SEOUL, March 19 (Reuters) - The Bank of Korea's nominee-governor, Lee Ju-yeol, a former senior deputy governor at the central bank, is expected to be appointed by President Park Geun-hye after a parliamentary hearing on Wednesday.
Lee was questioned on a range of key issues, including South Korea's household debt, inflation and future monetary policy at the central bank. Once appointed, Lee will take office April 10.
Following are key remarks from Lee at the hearing, translated by Reuters:
"Advanced economies seem to be shedding the shock of global financial crises, whereas now emerging economies are losing steam."
"Should the U.S. Federal Reserve decide to taper its stimulus again this week, the effect on South Korean markets will be limited. Markets have already priced this in."
"From an emerging economy's point of view, I hope the U.S. takes into consideration other countries' situations when it comes to stimulus tapering. I hope the U.S. looks at the effects its policy has (on other countries). Meanwhile I believe they are trimming their stimulus because they have confidence (in their economy)."
"The Chinese economy has had many struggles from the past. This is because it carries fundamental issues...but the Chinese government has done well so far in handling them despite concerns. The most recent issues raised there (will probably be solved similiarly) although there may be risks under the surface."
"A decline in the workforce and investments by companies has dulled growth. South Koreans are concerned whether the economy will turn into one similar to Japan's economy."
"The biggest problem South Korea's economy faces is that its potential growth is falling."
"Other big issues that South Korea's economy has are the polarisation of wealth in the economy and burgeoning household debt."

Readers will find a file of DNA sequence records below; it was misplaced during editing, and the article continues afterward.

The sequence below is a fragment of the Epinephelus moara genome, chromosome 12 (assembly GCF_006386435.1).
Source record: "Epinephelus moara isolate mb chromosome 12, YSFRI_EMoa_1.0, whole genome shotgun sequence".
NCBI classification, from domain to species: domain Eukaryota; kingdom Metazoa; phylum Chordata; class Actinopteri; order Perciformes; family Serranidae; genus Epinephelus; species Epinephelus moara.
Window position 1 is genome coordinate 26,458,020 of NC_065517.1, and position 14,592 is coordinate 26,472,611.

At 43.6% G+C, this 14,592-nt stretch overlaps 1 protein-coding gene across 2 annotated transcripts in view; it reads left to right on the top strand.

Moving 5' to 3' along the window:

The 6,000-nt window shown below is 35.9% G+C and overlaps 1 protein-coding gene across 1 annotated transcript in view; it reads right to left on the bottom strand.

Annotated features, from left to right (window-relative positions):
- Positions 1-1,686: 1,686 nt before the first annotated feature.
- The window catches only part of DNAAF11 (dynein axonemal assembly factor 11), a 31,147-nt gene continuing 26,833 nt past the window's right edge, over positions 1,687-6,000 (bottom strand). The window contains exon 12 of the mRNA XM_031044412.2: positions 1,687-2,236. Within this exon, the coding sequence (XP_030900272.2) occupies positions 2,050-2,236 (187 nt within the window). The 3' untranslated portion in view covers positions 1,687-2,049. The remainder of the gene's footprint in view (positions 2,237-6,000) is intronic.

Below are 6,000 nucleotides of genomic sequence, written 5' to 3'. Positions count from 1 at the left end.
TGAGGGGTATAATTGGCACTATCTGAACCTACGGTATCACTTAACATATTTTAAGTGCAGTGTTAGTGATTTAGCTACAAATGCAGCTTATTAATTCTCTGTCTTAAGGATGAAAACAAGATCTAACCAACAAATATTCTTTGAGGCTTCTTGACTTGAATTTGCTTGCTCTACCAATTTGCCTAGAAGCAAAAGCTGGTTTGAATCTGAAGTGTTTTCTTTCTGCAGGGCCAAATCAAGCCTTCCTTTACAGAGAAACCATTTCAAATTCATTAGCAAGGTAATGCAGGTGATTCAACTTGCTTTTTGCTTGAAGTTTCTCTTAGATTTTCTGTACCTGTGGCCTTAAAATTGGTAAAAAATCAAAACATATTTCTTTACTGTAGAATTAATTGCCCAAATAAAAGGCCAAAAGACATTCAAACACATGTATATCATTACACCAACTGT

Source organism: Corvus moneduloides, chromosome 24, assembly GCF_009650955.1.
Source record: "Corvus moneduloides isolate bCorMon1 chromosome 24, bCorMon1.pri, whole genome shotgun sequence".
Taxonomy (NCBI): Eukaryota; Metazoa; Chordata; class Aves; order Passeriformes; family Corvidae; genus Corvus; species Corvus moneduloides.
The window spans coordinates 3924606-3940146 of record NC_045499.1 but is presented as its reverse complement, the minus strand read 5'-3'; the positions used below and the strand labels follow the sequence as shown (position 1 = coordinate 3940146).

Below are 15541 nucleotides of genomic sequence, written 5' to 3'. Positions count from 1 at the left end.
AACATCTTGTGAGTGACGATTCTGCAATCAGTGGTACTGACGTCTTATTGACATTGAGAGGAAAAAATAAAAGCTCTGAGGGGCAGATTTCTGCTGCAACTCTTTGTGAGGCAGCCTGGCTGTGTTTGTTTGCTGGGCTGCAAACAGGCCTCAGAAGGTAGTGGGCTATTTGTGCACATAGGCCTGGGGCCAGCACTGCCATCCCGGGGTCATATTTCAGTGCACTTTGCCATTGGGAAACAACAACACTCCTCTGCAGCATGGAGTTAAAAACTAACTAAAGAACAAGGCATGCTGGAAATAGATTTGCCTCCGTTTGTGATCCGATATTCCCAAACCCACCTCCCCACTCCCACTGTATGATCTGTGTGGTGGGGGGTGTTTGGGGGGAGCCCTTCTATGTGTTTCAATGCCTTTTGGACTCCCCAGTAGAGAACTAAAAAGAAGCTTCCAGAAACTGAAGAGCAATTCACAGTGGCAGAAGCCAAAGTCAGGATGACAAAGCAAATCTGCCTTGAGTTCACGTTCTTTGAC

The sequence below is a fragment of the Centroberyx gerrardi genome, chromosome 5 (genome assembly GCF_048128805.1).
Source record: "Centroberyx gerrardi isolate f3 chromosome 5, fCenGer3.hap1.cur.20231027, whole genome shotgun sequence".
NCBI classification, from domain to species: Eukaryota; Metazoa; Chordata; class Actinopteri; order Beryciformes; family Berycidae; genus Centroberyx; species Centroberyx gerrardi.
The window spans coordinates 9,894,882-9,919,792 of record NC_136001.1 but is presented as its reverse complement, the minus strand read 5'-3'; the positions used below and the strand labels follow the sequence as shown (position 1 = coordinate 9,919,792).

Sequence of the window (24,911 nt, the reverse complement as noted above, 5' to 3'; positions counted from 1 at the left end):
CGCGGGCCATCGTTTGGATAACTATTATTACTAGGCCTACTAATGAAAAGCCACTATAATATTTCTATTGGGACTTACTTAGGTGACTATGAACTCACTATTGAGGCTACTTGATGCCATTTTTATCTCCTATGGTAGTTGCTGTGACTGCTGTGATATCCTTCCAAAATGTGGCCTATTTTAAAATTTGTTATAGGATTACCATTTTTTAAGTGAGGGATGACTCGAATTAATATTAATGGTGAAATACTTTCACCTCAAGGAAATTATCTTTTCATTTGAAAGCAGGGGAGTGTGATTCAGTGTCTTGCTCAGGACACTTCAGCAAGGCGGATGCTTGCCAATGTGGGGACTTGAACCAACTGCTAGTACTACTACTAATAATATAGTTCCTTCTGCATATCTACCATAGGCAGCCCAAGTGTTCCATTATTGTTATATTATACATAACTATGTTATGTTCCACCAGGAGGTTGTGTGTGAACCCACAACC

"The South Korean economy can no longer run towards just growth; I believe achievements must be distributed evenly -- that growth and distribution must come in harmony."
"Household debt not only pressures growth but it is narrowing the extent of the central bank's monetary policy."
"Household debt in the low-income sector is likely better resolved through government policy and job creation (than monetary policy)."
"The central bank has many limits when it comes to household debt. It is important that the rise of debt does not outpace the increase of household incomes. In order for incomes to rise, growth is essential and the central bank must strive for stable economic growth."
"I think there was a problem with communication with markets when the central bank lowered rates in May 2013."
"Looking back on the events in 2008, I believe there is criticism for the Bank of Korea to be had. We raised rates then as inflation was up to the 4 percent range and expected inflation was very high. However, we did not know that (the Lehman crisis) would occur...none of us knew that there would be such a huge crisis."
"The central bank lost its trust from markets once market participants felt the Bank of Korea was not acting on its promises."
"I will strive to narrow the gap between the view of the central bank and markets regarding current economic issues and future situations."
"Forward guidance is a policy that we may well refer to. We are open to looking at utilising this policy, although our situation is quite different from advanced economies where forward guidance is currently being used."
CENTRAL BANK INDEPENDENCE:
"It's true that there is a need for cooperation in policy (between the central bank and the government) in order to heighten policy effectiveness and improve the economy's growth."
"It is an important goal (that the central bank) keep its neutrality from (government bureaus) involved in financial policies...When deciding on monetary policy I plan to keep the balance between keeping stability in inflation, financial stability and growth, as the law states."
"My participation in meetings with the Blue House (presidential palace) will be decided based on the issues discussed there...I will selectively choose to go to the meetings based on how the issues are related to monetary policy and government policies."
"If the central bank keeps changing the inflation target band, problems with effectiveness could arise."
"Inflation now in the 1-percent range is quite low and out of our target range from 2.5 to 3.5 percent, but this was largely attributed to supply factors, which out of the central bank's control."
"The central bank will keep the current target band because on a mid-term basis, we expect (inflation will rise to that level)."
"I believe it is serious that despite the fact that we have an inflation target range, inflation has fallen far outside the range that it has led to trust issues (with the public and markets)." (Reporting by Christine Kim; Editing by Eric Meijer)